Developing and manufacturing stable and safe devices is difficult for even the most experienced manufacturers. How can you ensure you manufacture highly predictable products with consistent performance and minimal variation? The answer is process validation.
Process validation is the framework around your manufacturing process that ensures your device is installed and operates appropriately while providing continuous and stable performance.
The third significant phase of process validation, after Installation Qualification (IQ) and Operation Qualification (OQ), is Performance Qualification (PQ).
Performance qualification answers the questions, "Does my process produce the right results?", and "Is this process safe and consistent?"
The FDA identifies it as "…establishing confidence through appropriate testing that the finished product or process produced by a specific process meets all release requirements for functionality and safety and that procedures are effective and reproducible."
Performance qualification verifies that your device consistently produces the correct results during real-world use and normal conditions. Performance qualification should be performed in conditions as close to real-world use as possible, including being in the facility where the device will be used, trained personnel, using the equipment as intended, and ensuring the same manufacturing processes used when the device is launched into the market.
What tests are performed during performance qualification depends entirely on the device in question. Manufacturers should consider their target user and patient groups and environmental conditions when setting up their performance qualification protocol.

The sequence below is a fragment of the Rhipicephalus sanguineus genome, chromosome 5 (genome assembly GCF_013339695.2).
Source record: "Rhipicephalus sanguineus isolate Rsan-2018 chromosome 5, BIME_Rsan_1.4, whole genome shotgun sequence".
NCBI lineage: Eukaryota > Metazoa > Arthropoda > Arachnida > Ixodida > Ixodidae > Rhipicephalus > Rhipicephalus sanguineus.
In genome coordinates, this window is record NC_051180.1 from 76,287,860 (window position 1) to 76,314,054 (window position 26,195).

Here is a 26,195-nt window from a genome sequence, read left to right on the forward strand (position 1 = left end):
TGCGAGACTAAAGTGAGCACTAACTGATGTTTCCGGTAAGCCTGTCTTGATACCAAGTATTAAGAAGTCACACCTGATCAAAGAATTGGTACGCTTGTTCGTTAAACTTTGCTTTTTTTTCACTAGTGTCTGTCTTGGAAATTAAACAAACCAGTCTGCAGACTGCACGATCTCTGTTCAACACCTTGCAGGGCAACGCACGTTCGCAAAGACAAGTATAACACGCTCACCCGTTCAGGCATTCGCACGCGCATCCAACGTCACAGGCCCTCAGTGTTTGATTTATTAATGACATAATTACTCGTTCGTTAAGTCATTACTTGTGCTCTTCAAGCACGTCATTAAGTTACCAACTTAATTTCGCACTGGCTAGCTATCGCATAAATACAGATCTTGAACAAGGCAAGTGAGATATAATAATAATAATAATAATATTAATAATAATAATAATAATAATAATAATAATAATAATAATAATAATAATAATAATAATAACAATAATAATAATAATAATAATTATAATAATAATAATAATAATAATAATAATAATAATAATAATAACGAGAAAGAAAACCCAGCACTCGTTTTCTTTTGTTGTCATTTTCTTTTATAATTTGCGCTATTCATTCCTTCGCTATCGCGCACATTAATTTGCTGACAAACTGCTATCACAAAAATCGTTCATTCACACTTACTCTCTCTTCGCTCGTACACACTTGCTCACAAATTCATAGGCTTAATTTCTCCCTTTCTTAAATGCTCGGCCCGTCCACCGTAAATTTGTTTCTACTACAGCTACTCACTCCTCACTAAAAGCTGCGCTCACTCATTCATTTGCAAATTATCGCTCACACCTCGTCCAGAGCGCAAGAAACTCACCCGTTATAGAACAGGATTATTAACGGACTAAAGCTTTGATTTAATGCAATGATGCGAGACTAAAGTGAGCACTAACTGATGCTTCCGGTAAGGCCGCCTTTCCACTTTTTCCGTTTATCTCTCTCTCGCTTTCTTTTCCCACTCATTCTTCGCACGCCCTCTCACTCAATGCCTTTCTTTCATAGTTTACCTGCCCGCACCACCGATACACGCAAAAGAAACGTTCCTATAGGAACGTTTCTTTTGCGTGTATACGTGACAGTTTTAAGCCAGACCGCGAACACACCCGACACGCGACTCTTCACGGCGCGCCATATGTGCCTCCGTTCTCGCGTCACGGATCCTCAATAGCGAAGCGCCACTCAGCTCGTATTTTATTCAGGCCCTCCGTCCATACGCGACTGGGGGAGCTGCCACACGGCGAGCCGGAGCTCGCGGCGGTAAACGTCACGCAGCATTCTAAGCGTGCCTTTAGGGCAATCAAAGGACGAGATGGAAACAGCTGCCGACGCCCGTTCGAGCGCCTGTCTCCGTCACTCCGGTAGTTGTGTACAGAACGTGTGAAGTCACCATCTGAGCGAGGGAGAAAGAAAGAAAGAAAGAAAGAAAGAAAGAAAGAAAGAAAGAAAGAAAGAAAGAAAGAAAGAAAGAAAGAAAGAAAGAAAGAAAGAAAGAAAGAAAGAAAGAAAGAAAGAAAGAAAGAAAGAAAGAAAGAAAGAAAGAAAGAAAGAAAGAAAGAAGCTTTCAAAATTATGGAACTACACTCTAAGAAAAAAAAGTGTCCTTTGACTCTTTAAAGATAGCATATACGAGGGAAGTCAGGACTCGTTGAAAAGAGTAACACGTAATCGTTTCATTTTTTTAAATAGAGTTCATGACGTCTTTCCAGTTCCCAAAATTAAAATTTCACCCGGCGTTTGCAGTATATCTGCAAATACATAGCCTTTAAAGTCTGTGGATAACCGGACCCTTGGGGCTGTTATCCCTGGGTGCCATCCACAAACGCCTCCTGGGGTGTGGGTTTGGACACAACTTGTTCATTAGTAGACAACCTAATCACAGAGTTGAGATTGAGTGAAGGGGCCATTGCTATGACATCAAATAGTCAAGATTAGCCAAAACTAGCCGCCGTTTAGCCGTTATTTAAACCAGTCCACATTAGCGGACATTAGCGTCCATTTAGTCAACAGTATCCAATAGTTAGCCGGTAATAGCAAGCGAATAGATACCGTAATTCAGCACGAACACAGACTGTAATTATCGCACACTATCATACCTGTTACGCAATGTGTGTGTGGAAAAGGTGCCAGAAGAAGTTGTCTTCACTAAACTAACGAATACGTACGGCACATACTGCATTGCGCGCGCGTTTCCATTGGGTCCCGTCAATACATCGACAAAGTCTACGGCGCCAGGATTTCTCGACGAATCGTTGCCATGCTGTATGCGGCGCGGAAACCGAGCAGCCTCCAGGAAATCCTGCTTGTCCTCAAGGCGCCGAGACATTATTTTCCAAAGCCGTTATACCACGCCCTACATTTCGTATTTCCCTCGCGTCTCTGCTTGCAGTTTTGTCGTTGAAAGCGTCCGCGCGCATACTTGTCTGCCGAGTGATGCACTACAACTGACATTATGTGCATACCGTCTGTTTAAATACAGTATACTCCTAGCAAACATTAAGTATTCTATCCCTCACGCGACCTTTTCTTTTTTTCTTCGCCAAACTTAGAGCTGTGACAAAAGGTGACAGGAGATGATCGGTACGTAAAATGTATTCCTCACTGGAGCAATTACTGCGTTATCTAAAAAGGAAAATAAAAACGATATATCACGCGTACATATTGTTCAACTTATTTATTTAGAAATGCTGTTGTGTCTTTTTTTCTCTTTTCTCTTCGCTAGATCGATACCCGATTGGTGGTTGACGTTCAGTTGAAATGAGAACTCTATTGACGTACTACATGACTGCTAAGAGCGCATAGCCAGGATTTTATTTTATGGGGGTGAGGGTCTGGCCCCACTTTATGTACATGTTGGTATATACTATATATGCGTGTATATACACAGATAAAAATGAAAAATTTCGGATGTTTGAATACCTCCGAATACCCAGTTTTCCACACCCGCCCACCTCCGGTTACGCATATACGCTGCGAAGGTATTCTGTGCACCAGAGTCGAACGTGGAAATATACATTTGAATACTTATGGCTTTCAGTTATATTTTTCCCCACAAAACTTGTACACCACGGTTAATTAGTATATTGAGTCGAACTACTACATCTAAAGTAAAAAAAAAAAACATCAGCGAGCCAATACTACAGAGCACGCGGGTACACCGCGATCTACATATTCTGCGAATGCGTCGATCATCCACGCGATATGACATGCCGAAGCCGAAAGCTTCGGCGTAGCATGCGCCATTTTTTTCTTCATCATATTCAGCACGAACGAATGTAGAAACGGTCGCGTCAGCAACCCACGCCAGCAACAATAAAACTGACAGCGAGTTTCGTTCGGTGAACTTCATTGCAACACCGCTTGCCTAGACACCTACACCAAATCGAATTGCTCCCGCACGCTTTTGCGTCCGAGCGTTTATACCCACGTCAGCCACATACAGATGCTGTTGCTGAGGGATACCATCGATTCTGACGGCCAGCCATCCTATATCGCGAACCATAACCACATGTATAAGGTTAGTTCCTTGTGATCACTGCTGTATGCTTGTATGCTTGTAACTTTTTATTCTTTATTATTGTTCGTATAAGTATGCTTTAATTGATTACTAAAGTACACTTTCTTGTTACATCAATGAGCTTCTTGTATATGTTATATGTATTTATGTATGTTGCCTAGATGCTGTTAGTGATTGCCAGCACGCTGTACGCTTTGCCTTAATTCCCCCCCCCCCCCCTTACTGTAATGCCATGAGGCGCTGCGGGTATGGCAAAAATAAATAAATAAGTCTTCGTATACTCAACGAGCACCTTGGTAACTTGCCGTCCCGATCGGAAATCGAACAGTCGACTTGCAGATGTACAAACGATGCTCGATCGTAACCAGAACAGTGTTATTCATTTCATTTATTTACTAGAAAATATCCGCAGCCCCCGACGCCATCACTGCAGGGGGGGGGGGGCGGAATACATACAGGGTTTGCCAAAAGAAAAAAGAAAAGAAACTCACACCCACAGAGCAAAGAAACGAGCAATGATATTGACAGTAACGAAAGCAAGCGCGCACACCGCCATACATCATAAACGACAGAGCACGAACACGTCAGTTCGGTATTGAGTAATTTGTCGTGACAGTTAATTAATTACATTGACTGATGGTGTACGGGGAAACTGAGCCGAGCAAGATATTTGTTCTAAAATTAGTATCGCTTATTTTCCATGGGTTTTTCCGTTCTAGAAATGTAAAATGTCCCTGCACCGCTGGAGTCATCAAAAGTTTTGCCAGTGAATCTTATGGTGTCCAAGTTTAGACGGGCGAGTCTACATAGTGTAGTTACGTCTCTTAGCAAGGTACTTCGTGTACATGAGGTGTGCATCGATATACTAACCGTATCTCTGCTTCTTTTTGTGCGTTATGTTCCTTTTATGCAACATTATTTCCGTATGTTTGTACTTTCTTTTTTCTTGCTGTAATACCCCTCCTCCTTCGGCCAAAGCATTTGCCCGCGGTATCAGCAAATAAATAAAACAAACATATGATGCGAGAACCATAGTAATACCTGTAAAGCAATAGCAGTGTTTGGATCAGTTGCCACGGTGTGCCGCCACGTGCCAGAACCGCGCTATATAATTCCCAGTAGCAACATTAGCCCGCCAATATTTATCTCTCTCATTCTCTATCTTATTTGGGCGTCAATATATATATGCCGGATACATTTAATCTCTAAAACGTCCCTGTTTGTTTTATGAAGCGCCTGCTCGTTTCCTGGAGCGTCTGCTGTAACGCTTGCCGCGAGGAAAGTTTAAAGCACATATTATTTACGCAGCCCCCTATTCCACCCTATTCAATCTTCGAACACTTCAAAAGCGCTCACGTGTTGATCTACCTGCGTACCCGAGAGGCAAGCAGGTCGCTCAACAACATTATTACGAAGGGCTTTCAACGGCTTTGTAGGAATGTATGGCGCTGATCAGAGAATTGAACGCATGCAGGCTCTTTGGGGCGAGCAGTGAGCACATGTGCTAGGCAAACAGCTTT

Generally, performance qualification should consider the following:
A performance qualification could demonstrate:
Some potential nonconformities that can be identified during performance qualification include:
The FDA recommends establishing written performance qualification protocols that include the processes and conditions surrounding the qualification. This could include:
Once the performance qualification has been done, you should prepare the report, summarizing all the collected data and addressing any issues or non-conformities. Each step of performance qualification should include instructions, expected results, and actual results. Any discrepancies between expected and actual results should be tracked and resolved before the validation is complete.
It is also essential to analyze the performance qualification data to determine the normal range of variation. The range of variation will help determine if the device or process is operating normally and in a state of control and if it can consistently produce the expected and specified output. Any variations that can be controlled, such as temperature, humidity, light, material variability, and more, should be eliminated to ensure a higher degree of consistency and degree of assurance in the device's performance.
Short answer: It's required by the FDA.
The longer answer is that, like installation and performance qualification, operational qualification offers several benefits to medical device manufacturers:
When performing operational qualification, you should generally establish an operational process that includes the following activities:
Once you have your process in place, you can start your operational qualification.
The first step is establishing your process window. You do that by choosing input and output factors. For example, for a heat-sealing process, your input factors are temperature, time, and pressure, while your output factor could be seal strength.
Next, you run your operation in worst-case settings or worst-case situations. In the case of our heat-sealing process, upper limits could be 160°C, 2.5 hours, and 3.5 PSI. Once you've tested your device at its upper and lower limits, you know that your device still performs as intended, even in the worst-case scenario.
Short answer: It's required by the FDA.
The longer answer is that, like installation and performance qualification, operational qualification offers several benefits to manufacturers: